excerpt from the upcoming book ‘Goodbye Office!’ by E. Mironichev
Globalization changes the world and eventually the economies of entire countries. Parag Khanna, international relations expert and best-selling author, writes the following in his book “Connectography: Mapping the Future of Global Civilization” published in 2016: “A country cannot change where it is, but connectivity offers an alternative to the destiny of geography… Financial investors in New York and London and the capital pools they deploy in Asia, Swiss and Singaporean commodities brokers and the resource deposits they control in Africa and Latin America, Silicon Valley and Bangalore programmers and their global customers, German and American carmakers and their factories from Mexico to Indonesia — these are all cross-border circuits connected by way of supply chains”.
According to the joint research of Accenture Strategy and Oxford Economics, the volume of the global digital economy was $19 billion in 2015 and will grow up to almost $ 25 billion in 2020 that will represent 25% of the worldwide economy. Companies without an office, remote workers, distributed teams, and freelancers are playing an important role in this growth. United States is the leader with 55 millions of freelancers that make up more than 30% of the total workforce in the US. India follows with 15 millions of freelancers. And with millions of freelancers, Europe shows amazing 44.5% growth. The leading online freelance marketplaces like Upwork.com and Freelancer.com already have tens of millions of registered remote workers representing almost every country worldwide!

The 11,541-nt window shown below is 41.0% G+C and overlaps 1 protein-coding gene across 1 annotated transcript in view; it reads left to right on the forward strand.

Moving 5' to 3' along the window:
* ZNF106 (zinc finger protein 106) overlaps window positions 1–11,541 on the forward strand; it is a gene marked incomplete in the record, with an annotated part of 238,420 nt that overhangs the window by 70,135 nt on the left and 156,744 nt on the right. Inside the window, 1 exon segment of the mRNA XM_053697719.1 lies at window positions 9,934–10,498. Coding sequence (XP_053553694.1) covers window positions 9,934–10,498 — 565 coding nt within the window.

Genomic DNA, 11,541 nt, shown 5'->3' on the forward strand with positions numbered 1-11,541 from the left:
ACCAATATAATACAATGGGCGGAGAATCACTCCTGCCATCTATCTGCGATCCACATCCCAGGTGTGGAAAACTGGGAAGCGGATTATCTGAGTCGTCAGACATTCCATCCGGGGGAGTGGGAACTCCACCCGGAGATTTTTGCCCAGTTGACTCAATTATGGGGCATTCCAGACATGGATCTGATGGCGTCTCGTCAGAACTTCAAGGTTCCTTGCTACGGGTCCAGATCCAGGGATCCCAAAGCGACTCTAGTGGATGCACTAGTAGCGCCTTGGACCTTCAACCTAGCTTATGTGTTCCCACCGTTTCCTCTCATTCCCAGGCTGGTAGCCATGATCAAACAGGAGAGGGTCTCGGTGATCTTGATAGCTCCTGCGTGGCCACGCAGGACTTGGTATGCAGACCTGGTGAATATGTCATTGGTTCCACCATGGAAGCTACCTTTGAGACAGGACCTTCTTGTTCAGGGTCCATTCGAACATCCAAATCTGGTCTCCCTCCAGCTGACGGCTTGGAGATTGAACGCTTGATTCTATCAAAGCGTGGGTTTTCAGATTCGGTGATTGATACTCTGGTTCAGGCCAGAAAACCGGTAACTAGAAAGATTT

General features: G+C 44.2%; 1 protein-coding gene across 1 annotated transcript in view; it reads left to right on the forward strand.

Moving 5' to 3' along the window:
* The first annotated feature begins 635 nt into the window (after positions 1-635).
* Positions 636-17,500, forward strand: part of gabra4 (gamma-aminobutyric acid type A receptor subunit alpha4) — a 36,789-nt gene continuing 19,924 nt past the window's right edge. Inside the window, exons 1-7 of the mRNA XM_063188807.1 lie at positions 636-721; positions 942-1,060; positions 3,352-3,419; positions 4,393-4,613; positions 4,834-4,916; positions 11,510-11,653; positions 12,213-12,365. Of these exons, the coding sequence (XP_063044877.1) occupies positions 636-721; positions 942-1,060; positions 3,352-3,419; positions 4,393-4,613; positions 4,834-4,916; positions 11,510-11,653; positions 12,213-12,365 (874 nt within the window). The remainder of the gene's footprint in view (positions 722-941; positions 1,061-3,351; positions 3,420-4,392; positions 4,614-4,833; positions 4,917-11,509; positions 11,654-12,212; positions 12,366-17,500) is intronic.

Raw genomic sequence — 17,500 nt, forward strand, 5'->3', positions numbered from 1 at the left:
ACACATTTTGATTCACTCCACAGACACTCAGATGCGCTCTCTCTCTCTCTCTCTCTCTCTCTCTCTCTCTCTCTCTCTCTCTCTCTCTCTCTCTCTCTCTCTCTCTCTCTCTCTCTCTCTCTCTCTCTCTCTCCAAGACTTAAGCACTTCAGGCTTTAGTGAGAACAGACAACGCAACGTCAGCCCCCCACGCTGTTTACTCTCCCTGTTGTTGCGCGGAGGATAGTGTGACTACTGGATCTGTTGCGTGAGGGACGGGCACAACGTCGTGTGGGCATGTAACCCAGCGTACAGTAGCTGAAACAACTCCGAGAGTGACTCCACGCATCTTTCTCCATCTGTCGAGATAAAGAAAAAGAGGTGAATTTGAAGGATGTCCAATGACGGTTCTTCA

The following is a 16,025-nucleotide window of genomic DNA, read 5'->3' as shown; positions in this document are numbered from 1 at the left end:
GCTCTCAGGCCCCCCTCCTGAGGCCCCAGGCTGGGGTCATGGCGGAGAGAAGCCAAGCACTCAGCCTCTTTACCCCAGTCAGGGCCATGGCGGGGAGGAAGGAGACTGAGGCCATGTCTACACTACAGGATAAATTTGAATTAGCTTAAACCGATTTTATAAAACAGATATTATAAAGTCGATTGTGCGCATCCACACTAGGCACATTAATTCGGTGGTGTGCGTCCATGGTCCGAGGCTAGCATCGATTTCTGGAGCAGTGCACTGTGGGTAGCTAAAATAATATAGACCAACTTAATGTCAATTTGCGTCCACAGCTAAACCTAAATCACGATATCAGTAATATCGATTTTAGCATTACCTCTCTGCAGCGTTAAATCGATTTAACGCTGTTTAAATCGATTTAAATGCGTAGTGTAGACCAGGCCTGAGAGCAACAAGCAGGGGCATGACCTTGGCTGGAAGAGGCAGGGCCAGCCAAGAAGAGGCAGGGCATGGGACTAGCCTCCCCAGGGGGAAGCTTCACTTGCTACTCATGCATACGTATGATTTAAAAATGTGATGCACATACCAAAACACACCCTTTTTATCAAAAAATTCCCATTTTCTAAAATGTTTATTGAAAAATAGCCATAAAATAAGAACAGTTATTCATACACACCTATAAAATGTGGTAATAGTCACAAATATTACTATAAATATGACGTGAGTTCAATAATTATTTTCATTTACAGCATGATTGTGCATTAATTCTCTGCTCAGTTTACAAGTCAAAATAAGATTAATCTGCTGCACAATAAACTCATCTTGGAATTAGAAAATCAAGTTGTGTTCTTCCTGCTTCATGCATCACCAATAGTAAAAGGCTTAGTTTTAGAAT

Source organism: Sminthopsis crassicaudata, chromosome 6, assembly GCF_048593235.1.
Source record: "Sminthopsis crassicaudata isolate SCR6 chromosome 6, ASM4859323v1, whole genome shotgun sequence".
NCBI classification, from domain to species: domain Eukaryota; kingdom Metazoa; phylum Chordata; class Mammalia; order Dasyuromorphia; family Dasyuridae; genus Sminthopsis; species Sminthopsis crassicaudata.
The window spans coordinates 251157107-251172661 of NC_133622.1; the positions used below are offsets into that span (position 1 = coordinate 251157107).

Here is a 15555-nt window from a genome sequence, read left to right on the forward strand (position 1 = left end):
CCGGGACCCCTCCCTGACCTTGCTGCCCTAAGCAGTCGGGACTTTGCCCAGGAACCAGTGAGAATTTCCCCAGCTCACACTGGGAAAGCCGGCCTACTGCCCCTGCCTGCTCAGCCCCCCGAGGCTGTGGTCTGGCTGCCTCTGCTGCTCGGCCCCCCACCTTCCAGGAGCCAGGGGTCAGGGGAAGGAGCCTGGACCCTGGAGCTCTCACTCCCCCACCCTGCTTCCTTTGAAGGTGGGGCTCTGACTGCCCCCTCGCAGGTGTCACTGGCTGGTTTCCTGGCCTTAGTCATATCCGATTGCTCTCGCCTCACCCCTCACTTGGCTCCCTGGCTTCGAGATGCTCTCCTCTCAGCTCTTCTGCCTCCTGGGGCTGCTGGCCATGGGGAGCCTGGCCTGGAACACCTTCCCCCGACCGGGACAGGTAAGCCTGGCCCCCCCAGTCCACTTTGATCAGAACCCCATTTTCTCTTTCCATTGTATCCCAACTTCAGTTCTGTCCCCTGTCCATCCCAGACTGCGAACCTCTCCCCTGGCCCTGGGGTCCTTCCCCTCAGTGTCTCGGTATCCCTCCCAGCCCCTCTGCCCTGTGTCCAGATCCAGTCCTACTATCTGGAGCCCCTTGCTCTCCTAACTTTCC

This is all made possible thanks to the rapid evolvement of technologies making communications cheaper, faster, smaller. A laptop that can simply be tossed into a backpack is as powerful and fast as a cumbersome desktop computer just a few years ago. iPhone, judging by its capacity, is actually already equal to supercomputers from the 1980s and its computing capacity would be sufficient to complete calculations for the entire Apollo space program. If something really slows the changes, it is not technology, but it is our mental inertia and the stereotypes that are hard to change. Scott Berkun, the former manager in the remote team of WordPress.com service, jokes in his “Year Without Pants” book : “An amazing thing about our digital age is that the person next to you at Starbucks might just be hacking into a Swiss bank or launching multi-warhead nuclear missiles continents away. Or maybe he’s just on Facebook.”.
– We live in a globally connected world and the number of freelancers is growing rapidly on all continents.
– Changes in economy and technology change our daily life. Work and life are fusing into one.
– Technologies are changing faster than people and stereotypes.
“One day offices will be a thing of the past. I have always worked from home so I CAN spend more time with my family. In 30 years time, as technology moves forward even further, people are going to look back and wonder why offices ever existed.”
Richard Branson, serial entrepreneur, blog post on Virgin website